This year, Yom Ha'atzma'ut (Israel’s Independence Day) will be celebrated on April 15. According to the Jewish calendar, it's on the 5th of Iyar.
As you may know, the state of Israel was established 3 short years after the Holocaust ended—and it is no coincidence that we celebrate our independence 1 week after Yom Hasho'a (Holocaust Remembrance Day), and both are commemorated soon after Passover. On Passover, we celebrate the fact that we were set free from slavery in Egypt, and on Yom Hasho'a we remember the atrocities that were done to the Jewish people in Nazi Europe. Yom Ha'atzma'ut is preceded by Yom Hazikaron (Day of Remembrance of our fallen soldiers).
But how did the modern state of Israel come to be? Here’s a look at a few of the key events.
During the First World War (1914–18), an Arab uprising against Ottoman rule and the British Empire's Egyptian Expeditionary Force under General Edmund Allenby drove the Turks out of the Levant during the Sinai and Palestine Campaign. Israel was part of that region.
In Palestine, the Balfour Declaration of "national home for the Jewish people" was to be established alongside the Arabs who composed the vast majority of the local population. The British controlled Palestine for almost three decades, overseeing a succession of protests, riots, and revolts between the Jewish and Arab communities.
During the Mandate, the area saw the rise of two nationalist movements: the Jews and the Arabs. Intercommunal conflict in Mandatory Palestine ultimately produced the 1936–39 Arab revolt in Palestine and the 1944–1948 Jewish insurgency in Mandatory Palestine.
The United Nations Partition Plan for Palestine was passed on 29 November 1947; this envisioned the creation of separate Jewish and Arab states operating under economic union, and with Jerusalem transferred to UN trusteeship. Two weeks later, Colonial Secretary Arthur Creech Jones announced that the British Mandate would end on 15 May 1948. On the last day of the Mandate, the Jewish community there issued the Israeli Declaration of Independence.
On May 14, 1948, David Ben-Gurion proclaimed the Israeli Declaration of Independence, formally declaring the establishment of the State of Israel. David Ben Gurion was the Executive Head of the World Zionist Organisation, Chairman of the Jewish Agency for Palestine, and soon to be the first Prime Minister of Israel. He declared the establishment of a Jewish state in Eretz-Israel, to be known as the State of Israel, which would come into effect on termination of the British Mandate at midnight that day.
Within a few hours, at midnight, the new state of Israel was facing its first war as an established state. The War of Independence broke.
The first deaths of the war occurred on 30 November 1947 during an ambush of two buses carrying Jews. There had been tension and conflict between the Arabs and the Jews, and between each of them and the British forces since the 1917 Balfour Declaration and the 1920 creation of the British Mandate of Palestine.
As a result of the war, the State of Israel controlled the area that UN General Assembly Resolution 181 had recommended for the proposed Jewish state, as well as almost 60% of the area of Arab state proposed by the 1947 Partition Plan, including the Jaffa, Lydda, and Ramle areas, the Galilee, some parts of the Negev, a wide strip along the Tel Aviv–Jerusalem road, West Jerusalem, and some territories in the West Bank (Judea and Samaria regions), Transjordan took control of the remainder of the former British mandate, which it annexed, and the Egyptian military took control of the Gaza Strip.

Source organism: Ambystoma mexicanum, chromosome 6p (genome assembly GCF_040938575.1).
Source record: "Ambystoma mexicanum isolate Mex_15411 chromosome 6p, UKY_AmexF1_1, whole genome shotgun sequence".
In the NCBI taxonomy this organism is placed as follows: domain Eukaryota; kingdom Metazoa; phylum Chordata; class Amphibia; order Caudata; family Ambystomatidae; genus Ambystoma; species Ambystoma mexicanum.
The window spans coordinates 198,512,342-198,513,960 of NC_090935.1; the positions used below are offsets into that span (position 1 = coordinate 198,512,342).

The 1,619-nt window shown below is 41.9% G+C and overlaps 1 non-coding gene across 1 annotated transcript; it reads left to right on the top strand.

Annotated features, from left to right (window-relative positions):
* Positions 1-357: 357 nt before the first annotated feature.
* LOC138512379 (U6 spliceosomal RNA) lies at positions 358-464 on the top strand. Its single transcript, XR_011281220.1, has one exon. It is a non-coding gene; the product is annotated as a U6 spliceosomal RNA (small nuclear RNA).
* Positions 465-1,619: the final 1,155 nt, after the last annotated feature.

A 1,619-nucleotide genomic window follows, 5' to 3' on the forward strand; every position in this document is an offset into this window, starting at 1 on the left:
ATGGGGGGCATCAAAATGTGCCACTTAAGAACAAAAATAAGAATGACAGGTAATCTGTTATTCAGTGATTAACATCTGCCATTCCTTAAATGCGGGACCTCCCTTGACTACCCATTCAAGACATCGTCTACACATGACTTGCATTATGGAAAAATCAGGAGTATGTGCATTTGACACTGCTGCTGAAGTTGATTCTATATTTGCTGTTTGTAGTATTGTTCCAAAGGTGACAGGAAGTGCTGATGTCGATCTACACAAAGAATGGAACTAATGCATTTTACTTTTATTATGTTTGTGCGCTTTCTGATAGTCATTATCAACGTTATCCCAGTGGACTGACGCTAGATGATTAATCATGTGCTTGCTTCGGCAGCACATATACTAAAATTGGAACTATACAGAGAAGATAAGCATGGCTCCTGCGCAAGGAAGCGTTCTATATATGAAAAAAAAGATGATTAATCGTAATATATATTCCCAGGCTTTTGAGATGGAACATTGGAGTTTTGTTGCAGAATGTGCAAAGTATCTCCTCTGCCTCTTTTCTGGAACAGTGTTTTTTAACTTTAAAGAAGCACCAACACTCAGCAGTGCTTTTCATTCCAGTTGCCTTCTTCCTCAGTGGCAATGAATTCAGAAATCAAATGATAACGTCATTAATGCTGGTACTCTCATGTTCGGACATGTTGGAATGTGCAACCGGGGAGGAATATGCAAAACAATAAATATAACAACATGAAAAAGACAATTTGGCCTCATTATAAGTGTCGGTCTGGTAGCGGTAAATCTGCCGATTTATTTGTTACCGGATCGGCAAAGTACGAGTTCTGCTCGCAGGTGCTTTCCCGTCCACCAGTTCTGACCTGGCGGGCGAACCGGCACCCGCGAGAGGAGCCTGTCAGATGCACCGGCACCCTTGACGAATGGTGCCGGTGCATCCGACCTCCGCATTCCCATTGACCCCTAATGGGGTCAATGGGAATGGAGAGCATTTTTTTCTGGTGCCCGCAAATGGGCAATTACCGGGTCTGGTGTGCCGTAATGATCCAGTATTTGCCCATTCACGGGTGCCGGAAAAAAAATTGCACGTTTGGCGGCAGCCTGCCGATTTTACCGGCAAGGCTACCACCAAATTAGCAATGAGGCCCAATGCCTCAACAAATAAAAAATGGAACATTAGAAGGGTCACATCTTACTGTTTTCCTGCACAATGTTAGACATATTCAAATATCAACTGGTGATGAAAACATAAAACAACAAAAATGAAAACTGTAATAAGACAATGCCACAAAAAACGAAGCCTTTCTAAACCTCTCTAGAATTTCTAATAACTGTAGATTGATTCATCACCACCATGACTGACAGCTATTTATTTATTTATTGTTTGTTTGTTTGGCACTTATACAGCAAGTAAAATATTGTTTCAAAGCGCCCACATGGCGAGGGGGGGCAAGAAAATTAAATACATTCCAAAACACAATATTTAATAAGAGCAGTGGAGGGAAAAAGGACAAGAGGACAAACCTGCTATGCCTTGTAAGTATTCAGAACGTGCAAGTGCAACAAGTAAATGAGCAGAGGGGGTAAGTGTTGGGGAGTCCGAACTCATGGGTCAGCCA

Around 700,000 Arabs fled or were expelled from their homes in the area that became Israel, and they became known as Palestinian refugees in what they refer to as the Nakba ("the catastrophe"). In the three years following the war, about 700,000 Jews emigrated to Israel. Around 260,000 Jews moved to Israel from the Arab world during and immediately after the war. They were either fleeing due to rising antisemitism or expelled.
The official “switch” from Yom Hazikaron to Yom Ha’atzmaut takes place a few minutes after sundown, with a ceremony on Mount Herzl in Jerusalem in which the flag is raised from half-staff (due to Memorial Day) to the top of the pole.
The president of Israel delivers a speech of congratulations, and soldiers representing the Army, Navy, and Air Force parade with their flags. In recent decades this small-scale parade has replaced the large-scale daytime parade, which was the main event during the 1950s and ’60s. The evening parade is followed by a torch lighting (hadlakat masu’ot) ceremony, which marks the country’s achievements in all spheres of life.
Other than the official ceremonies, Israelis celebrate Yom Ha’atzmaut in a variety of ways. In the cities, the night-time festivities may be found on the main streets. Crowds will gather to watch public shows offered for free by the municipalities and the government. Many spend the night dancing Israeli folk dances or singing Israeli songs. During the daytime, thousands of Israeli families go out on hikes and picnics.
Army camps are open for civilians to visit and to display the recent technological achievements of the Israeli Defence Forces. Yom Ha’atzmaut is concluded with the ceremony of granting the “Israel Prize” recognising individual Israelis for their unique contribution to the country’s culture, science, arts, and humanities.
In closing, friends, we ask that you join us in prayer that God will continue to bless the land and people of Israel, and that He watches over her—particularly in the coming years of conflict.